SEATTLE, Wash. (Ivanhoe Newswire) --If your child plays sports, chances are you’ve worried about concussions. But did you know the number one killer of young athletes is sudden cardiac arrest? These events are often detectable and treatable.
Seventeen-year-old Carley St. George has played sports for most of her young life.
“I play soccer, but I did gymnastics two years ago and I play basketball. I pretty much have done it all,” Carley told Ivanhoe.
So, when Carley took a sports participation screening, she was shocked at the results.
“It’s a hole in my heart between my right and left atrium,” Carley said.
Carley had surgery to fix her heart defect, but the problem could have been deadly. A young athlete dies from a cardiac incident once every three days in the U.S. In contrast, concussions cause just 1.5 deaths per year.
Dr. Hank Pelto says the heart events are usually brought on by a pre-existing, detectable condition.
“In young folks, these tend to be congenital heart problems either of the plumbing of the heart, or the walls of the heart, or the electrical signals of the heart,” Hank Pelto, MD, Family Medicine Doctor, UW Medicine, told Ivanhoe.
Most schools in the U.S. require a standard sports exam that includes listening to the heart, checking blood pressure, and reviewing family history.
However, many doctors believe adding an EKG could detect about two-thirds of the deadly heart problems that are aggravated by exercise.
“A heart screening is a critical part of any pre-participation exam,” Dr. Pelto said.
Tori Sorenson had an undetected heart defect. She went into cardiac arrest while playing college intramural basketball.
“They had to shock me four times before they could get my heart going again,” Tori Sorenson with the Nick of Time Foundation told Ivanhoe.
Today, she works with a non-profit group that offers free heart screenings at high schools.
“We find somebody at each screening who has a cardiac problem,” Tori said.
She wants every athlete to be screened so hearts and lives can be saved.
In other countries, most notably Italy, young athletes are required to have EKG’s to play sports. Adopting the practice in the U.S. could cost between 25 to 150 dollars per test, which may not be covered by insurance.
Dr. Pelto says most of the time you can request the test if you are not offered it.
BACKGROUND: Because young athletes are still growing, they are at a greater risk for injury than adults. The consequences of overdoing a sport can include injuries that impair growth, and may lead to long-term health problems. However, many youth sports injuries can be prevented. Some of the most effective ways to prevent these injuries include pre-participation exams, age-specific coaching, proper use of equipment, and appropriate physical conditioning. (Source: http://orthoinfo.aaos.org/topic.cfm?topic=A00307)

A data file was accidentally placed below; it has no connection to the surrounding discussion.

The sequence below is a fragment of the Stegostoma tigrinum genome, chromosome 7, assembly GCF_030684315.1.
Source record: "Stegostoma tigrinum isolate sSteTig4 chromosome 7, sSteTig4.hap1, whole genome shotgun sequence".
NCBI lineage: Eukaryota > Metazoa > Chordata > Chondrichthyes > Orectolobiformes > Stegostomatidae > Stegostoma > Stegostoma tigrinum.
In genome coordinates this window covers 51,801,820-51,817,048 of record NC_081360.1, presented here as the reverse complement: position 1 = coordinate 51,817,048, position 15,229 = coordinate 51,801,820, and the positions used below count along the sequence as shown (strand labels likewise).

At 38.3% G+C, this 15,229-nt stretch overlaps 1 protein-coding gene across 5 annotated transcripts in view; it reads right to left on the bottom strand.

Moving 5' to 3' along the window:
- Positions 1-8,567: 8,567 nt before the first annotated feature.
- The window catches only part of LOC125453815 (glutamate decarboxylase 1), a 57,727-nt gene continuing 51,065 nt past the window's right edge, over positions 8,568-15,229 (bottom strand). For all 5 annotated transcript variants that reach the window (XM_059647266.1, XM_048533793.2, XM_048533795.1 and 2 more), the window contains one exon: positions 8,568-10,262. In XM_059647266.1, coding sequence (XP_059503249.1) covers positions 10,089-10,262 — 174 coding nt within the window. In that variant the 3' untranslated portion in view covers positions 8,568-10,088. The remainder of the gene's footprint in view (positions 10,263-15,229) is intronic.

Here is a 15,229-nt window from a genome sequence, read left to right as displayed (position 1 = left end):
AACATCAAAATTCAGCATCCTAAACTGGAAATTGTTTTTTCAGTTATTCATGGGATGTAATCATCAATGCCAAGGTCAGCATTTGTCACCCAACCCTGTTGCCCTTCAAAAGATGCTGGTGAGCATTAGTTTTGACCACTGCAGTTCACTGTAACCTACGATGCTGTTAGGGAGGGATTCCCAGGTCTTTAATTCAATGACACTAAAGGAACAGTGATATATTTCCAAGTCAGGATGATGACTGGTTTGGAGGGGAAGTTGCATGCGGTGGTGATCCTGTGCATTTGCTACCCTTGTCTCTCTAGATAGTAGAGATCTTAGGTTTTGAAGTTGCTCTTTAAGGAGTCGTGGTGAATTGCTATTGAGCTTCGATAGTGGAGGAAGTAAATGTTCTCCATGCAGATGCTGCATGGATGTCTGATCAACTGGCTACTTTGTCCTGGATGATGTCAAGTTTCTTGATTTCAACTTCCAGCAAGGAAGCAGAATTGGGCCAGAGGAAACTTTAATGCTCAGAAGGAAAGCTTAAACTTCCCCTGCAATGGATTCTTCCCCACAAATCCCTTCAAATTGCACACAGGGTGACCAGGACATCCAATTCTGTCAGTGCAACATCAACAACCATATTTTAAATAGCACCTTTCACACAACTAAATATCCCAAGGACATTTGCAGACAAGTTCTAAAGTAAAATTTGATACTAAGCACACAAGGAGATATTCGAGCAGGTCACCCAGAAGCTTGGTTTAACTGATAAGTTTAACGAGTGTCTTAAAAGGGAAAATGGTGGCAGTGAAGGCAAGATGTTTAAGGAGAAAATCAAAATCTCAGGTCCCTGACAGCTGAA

CONCUSSIONS: According to the University of Pittsburgh’s Brian Trauma Research Center, more than 300,000 sports-related concussions occur annually in the U.S., and the likelihood of suffering a concussion while playing a contact sport is estimated to be as high as 19 percent per year of play. More than 62,000 concussions are sustained every year in high school contact sports. In college football players, 34 percent have had one concussion and 20 percent have endured multiple concussions. Concussions can cause significant and sustained neuropsychological impairments in problem-solving, planning, information-processing speed, and memory. Estimates show that between four and 20 percent of college and high school football players will sustain a brain injury over the course of one season. Researchers at McGill University of Montreal found that 60 percent of college soccer players reported symptoms of a concussion at least during the season. (Source: http://www.aans.org/Patient%20Information/Conditions%20and%20Treatments/Concussion.aspx)
SUDDEN CARDIAC ARREST: Concussions have received national attention, but death from a blow to the head is extremely rare. However, the number one killer of young athletes is sudden cardiac arrest, which is usually brought on by a pre-existing condition that could have been treated. Researchers say a young athlete dies from a cardiac incident once every three days in the U.S. “A sudden heart-related death is so incredibly tragic and stunning that people aren’t comfortable putting it into the everyday conversation,” Dr. Jonathan Drezner, the president of the American Medical Society for Sports Medicine, was quoted as saying. One factor that may be inhibiting the conversation is a widespread disagreement about the best course of action to reduce deaths from sudden cardiac arrest. The physical examination that about every athlete in the U.S. must pass to play a school sport includes listening to the heart, reviewing family medical history, and checking blood pressure. However, many doctors recommend adding an electrocardiogram (EKG). They say it could detect about two-thirds of the deadly, concealed heart trouble aggravated by exercise in competition. Sudden cardiac arrest in a young athlete is usually triggered by a structural heart defect or a problem with the heart’s electrical circuitry that is not usually found during a pre-participation exam. The most frequent cause is hypertrophic cardiomyopathy, thickening of the heart muscle. Some school districts have arranged for discounted EKGs for their athletes, and several hospitals, like Cook Children’s Medical Center in Fort Worth, offer to conduct an EKG and have it read by a pediatric cardiologist for $25. Other hospitals, like Miami Children’s Hospital, have begun offering free EKGs for athletes. (Source: http://www.nytimes.com/2013/05/12/sports/safety-advocates-focus-on-hidden-threats-to-young-athletes.html?_r=0&pagewanted=print)